Turn 1

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The key to making our deck so explosive is the combination of Kuldotha Rebirth with zero-cost artifacts in Memnite and Ornithopter. When we happen to have some combination of these cards in our opening hand, we end our first turn with three 1/1 Goblin tokens (basically building our own one-mana Hordeling Outburst), and these tokens set the stage for the rest of our game plan. Likewise, Memnite and Ornithopter serve a whole bunch of purposes. While the reason they first showed up in the deck was because they were the best budget options for sacrificing to Kuldotha Rebirth on Turn 1, they also work really well with our Reckless Bushwhacker and Goblin Bushwhacker, allowing us to cast the former with surge consistently while also being cheap creatures to attack with on Turn 2. 

Turn 2

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Ideally, we'll start off our second turn with our three 1/1 Goblin tokens or, at the very worst, a Memnite or two, and then Turn 2 is where things get really crazy. First, we have a bunch of free creatures in Pact of the Titan and Burning-Tree Emissary. Burning-Tree Emissary is pretty straightforward—we pay two to cast it and then get two mana back, which makes Burning-Tree Emissary a zero-mana 2/2 that also triggers the surge cost on Reckless Bushwhacker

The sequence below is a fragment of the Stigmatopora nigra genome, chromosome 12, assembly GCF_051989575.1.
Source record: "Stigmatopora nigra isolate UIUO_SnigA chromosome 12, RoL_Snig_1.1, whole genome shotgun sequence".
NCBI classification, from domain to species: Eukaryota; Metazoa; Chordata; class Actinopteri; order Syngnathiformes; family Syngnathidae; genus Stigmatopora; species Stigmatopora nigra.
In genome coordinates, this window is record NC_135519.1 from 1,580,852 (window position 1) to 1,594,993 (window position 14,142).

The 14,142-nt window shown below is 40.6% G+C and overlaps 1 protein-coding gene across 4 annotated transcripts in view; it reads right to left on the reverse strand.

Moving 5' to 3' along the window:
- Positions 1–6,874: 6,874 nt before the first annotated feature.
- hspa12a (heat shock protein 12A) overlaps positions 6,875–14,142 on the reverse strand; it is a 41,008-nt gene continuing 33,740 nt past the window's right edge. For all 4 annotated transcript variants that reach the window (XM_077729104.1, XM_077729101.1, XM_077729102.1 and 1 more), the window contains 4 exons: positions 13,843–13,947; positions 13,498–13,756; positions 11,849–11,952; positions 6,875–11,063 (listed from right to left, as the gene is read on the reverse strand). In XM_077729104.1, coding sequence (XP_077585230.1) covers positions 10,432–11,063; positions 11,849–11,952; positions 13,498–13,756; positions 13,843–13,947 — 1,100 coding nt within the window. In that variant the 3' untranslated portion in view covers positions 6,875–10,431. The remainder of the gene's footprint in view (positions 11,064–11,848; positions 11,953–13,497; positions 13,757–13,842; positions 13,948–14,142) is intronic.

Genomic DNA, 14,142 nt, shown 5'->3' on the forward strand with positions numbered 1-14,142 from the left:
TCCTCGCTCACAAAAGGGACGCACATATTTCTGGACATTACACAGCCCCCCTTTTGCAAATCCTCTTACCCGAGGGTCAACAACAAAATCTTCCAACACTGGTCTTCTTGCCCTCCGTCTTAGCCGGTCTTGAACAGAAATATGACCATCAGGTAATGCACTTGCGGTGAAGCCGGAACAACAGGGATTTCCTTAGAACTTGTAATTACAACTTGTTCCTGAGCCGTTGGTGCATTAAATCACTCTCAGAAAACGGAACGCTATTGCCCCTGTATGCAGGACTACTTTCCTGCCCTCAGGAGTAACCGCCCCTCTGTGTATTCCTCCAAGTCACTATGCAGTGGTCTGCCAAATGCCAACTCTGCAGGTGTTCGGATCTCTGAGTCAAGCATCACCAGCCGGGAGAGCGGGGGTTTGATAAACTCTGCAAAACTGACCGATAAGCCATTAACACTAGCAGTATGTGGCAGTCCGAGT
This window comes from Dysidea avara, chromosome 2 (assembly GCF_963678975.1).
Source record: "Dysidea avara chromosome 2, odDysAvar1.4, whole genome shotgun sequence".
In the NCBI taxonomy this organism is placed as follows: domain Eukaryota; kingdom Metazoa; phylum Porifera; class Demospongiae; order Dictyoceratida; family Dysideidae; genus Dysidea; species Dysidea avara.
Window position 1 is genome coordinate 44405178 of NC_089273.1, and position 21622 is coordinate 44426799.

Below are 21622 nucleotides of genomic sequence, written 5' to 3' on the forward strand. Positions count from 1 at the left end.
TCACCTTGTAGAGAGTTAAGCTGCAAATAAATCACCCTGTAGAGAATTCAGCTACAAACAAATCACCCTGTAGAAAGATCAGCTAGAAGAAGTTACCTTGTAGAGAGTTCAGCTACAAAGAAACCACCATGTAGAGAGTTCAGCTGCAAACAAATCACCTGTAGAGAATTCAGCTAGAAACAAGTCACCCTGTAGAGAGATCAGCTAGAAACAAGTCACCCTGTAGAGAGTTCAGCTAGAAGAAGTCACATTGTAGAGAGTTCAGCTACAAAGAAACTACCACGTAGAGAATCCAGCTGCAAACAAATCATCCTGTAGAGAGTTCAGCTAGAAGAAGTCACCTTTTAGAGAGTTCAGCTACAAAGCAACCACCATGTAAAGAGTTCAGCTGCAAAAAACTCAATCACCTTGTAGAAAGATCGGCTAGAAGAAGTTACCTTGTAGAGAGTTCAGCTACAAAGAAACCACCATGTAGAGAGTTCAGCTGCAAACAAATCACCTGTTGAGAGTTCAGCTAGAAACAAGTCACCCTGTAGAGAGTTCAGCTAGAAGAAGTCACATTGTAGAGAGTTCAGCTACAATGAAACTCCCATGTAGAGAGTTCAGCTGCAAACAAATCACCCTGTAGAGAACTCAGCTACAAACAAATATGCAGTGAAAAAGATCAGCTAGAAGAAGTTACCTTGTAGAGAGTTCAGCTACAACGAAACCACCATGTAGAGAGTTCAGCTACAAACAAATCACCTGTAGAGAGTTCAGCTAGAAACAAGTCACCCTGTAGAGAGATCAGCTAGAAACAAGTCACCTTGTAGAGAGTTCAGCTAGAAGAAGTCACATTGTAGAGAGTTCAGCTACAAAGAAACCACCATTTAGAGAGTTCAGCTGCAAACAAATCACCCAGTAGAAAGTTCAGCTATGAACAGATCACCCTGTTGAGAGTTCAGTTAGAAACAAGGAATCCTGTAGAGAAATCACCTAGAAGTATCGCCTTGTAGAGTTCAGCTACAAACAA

Pact of the Titan, on the other hand, is risky. When we cast it, someone is going to die. Hopefully, it will be our opponent after we cast a Bushwhacker or two, but if something goes wrong, it will be us on our next upkeep, since we likely won't be able to pay for the Pact of the Titan trigger. As such, we really want to make sure we have a reasonable chance of killing our opponent on the turn we cast a Pact of the Titan